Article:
The U.S. is currently developing Prompt Global Strike (PGS), a system that can deliver a precision-guided conventional weapon airstrike anywhere in the world within one hour, in a similar manner to a nuclear Intercontinental Ballistic Missile (ICBM). Such a weapon would allow the U.S. to respond far more swiftly to rapidly emerging threats than is possible with conventional forces. A PGS system could also be useful during a nuclear conflict, potentially replacing the use of nuclear weapons against 30% of targets. The PGS program encompasses numerous established and emerging technologies, including conventional surface-launched missiles and air- and submarine-launched hypersonic missiles, although no specific PGS system has yet been finalized. [Source: Wikipedia]
What makes PGS dangerous is that war can be waged and won without the use of nuclear weapons; thus, sparing the world from nuclear holocaust. And since the U.S. is the only superpower that is far ahead in developing PGS, it makes the Russian and Chinese leaders nervous. And this makes PGS a more effective deterrent than MAD (Mutually Assured Destruction), which guarantees global nuclear annihilation.
Trump’s proposed $54-billion defense budget augmentation would seem to fit into what PGS is supposed to achieve. The main thrust is in building a 350-ship Navy, which increases the battle force of 272 warships in service today. However, this buildup doesn’t surpass what the U.S. had in 1998 when the Navy had 12 carriers, 30 cruisers, 53 destroyers, 40 frigates, and 70 nuclear submarines. In 2003, the Navy broke through the 300-ship mark to it present size of 272 ships today, which includes 10 carriers, 22 cruisers, 62 destroyers, no frigates and 54 nuclear submarines. In 2011, the defense budget was cut by nearly $80 billion due to the sequester provisions of the Budget Control Act.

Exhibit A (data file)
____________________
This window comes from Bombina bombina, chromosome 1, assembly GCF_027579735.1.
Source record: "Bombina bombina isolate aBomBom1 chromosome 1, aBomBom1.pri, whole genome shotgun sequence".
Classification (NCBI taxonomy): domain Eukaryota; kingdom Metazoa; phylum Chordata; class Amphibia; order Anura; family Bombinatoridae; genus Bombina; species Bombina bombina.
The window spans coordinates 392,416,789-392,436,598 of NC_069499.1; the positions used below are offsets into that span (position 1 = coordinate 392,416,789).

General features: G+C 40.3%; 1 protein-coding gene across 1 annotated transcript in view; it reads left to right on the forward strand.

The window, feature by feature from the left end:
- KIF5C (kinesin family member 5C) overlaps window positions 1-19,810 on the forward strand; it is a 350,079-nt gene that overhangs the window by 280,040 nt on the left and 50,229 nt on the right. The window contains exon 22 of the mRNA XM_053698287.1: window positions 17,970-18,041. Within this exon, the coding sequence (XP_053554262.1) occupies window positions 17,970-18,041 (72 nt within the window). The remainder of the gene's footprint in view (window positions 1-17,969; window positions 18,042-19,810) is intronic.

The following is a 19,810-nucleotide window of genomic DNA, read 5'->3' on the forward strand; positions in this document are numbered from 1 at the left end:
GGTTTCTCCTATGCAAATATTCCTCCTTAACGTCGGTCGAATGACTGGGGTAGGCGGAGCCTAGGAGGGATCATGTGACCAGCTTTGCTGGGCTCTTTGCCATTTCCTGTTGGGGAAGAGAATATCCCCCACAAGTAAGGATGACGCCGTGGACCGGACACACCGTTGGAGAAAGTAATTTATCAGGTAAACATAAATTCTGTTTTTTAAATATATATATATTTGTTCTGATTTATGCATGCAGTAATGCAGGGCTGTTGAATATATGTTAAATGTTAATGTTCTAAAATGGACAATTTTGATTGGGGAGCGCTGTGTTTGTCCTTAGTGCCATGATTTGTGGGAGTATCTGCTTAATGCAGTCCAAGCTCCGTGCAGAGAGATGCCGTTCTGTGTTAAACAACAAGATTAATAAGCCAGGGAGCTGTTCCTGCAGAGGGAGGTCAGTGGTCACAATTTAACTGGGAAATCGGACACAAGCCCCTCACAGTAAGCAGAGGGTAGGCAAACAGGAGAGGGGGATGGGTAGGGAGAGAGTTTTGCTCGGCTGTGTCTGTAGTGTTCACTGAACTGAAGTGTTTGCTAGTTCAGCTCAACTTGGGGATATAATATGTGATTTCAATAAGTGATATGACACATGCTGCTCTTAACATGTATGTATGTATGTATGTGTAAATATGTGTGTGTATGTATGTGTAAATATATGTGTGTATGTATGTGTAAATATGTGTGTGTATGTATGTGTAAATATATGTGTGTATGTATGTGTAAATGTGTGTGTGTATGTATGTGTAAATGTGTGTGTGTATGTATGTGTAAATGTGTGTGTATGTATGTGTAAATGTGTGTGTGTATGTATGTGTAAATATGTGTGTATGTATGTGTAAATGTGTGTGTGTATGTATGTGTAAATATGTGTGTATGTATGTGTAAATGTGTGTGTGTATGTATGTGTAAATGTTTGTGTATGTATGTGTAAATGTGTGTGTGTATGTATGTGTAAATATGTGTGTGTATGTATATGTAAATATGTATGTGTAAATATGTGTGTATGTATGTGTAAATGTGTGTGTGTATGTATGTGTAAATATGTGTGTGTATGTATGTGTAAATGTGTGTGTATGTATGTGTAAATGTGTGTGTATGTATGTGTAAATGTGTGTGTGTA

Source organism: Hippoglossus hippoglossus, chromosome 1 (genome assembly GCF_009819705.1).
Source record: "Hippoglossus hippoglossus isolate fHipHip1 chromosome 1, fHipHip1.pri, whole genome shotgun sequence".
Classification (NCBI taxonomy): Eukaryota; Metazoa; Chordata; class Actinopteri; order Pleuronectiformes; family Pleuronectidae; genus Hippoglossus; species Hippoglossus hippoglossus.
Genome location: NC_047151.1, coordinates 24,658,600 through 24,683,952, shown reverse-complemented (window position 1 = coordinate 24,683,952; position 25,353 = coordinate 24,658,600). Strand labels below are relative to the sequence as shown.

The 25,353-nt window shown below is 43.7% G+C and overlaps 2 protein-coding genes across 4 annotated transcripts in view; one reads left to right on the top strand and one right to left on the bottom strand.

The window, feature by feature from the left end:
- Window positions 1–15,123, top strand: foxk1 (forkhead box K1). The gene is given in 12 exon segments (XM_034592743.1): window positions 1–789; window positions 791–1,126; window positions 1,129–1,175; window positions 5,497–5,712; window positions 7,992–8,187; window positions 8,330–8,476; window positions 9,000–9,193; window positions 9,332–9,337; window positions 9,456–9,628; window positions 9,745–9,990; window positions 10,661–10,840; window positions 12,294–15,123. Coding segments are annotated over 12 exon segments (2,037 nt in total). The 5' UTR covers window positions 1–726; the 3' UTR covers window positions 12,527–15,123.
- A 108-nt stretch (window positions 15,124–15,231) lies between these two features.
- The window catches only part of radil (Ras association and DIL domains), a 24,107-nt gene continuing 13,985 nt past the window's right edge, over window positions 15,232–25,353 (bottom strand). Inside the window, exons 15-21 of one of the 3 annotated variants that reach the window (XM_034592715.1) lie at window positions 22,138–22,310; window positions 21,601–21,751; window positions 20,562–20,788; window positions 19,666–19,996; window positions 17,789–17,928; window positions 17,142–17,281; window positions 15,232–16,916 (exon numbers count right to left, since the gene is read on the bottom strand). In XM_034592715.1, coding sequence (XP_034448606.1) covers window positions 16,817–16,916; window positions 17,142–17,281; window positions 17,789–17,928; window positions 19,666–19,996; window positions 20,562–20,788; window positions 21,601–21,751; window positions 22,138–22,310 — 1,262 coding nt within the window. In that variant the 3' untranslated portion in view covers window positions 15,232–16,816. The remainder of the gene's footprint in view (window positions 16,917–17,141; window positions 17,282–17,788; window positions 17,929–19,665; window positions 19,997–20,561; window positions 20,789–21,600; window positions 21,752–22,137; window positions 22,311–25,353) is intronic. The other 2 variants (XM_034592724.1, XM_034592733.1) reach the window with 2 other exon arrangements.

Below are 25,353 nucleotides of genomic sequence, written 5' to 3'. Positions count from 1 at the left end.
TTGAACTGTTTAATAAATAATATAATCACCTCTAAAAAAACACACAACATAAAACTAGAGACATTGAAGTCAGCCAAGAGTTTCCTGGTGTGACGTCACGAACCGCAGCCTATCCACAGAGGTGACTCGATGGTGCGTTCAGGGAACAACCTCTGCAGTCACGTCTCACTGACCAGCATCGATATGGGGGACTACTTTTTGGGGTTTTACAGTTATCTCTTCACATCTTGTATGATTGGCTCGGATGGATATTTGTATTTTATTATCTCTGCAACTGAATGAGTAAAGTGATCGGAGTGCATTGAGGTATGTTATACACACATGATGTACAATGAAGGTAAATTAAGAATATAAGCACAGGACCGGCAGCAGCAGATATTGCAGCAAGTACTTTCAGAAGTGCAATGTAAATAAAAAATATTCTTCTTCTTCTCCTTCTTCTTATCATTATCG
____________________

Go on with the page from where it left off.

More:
Having said that, one wonders how does Trump’s awesome war budget fit into Uncle Sam’s geopolitical playbook? Would it enhance U.S. commitment to the North Atlantic Treaty Organization (NATO)? Would it increase the viability of the rebalance strategy, which is to move 60% of America’s naval assets to the Indo-Asia-Pacific region? Would the U.S. be able to assert her supremacy in the South China Sea and the Western Pacific waters? Would the U.S. be able to rein in North Korea and denuclearize the Korean Peninsula? There is a lot more questions to ask, but for now these are just for starters. And there are no answers yet.
However, while Trump is busy concocting how he’s going to deal with Russia’s Vladimir Putin and China’s Xi Jinping, American special forces are busy operating under the radar doing what they do best: penetrate hostile territory.
Meanwhile, the USS Carl Vinzon carrier strike group began patrolling in the South China, which is aimed at ensuring freedom of navigation and overflight in one of the busiest waterways. Based in Yokosuka Naval Base in Japan, the Carl Vinzon is part of the U.S. Seventh Fleet, which is responsible for patrolling the vast Indo-Asia-Pacific region.
Indeed, with more than 150 bases in foreign countries around the world, there is no doubt in anybody’s mind that the U.S. would continue to exert her worldwide influence for a long time to come.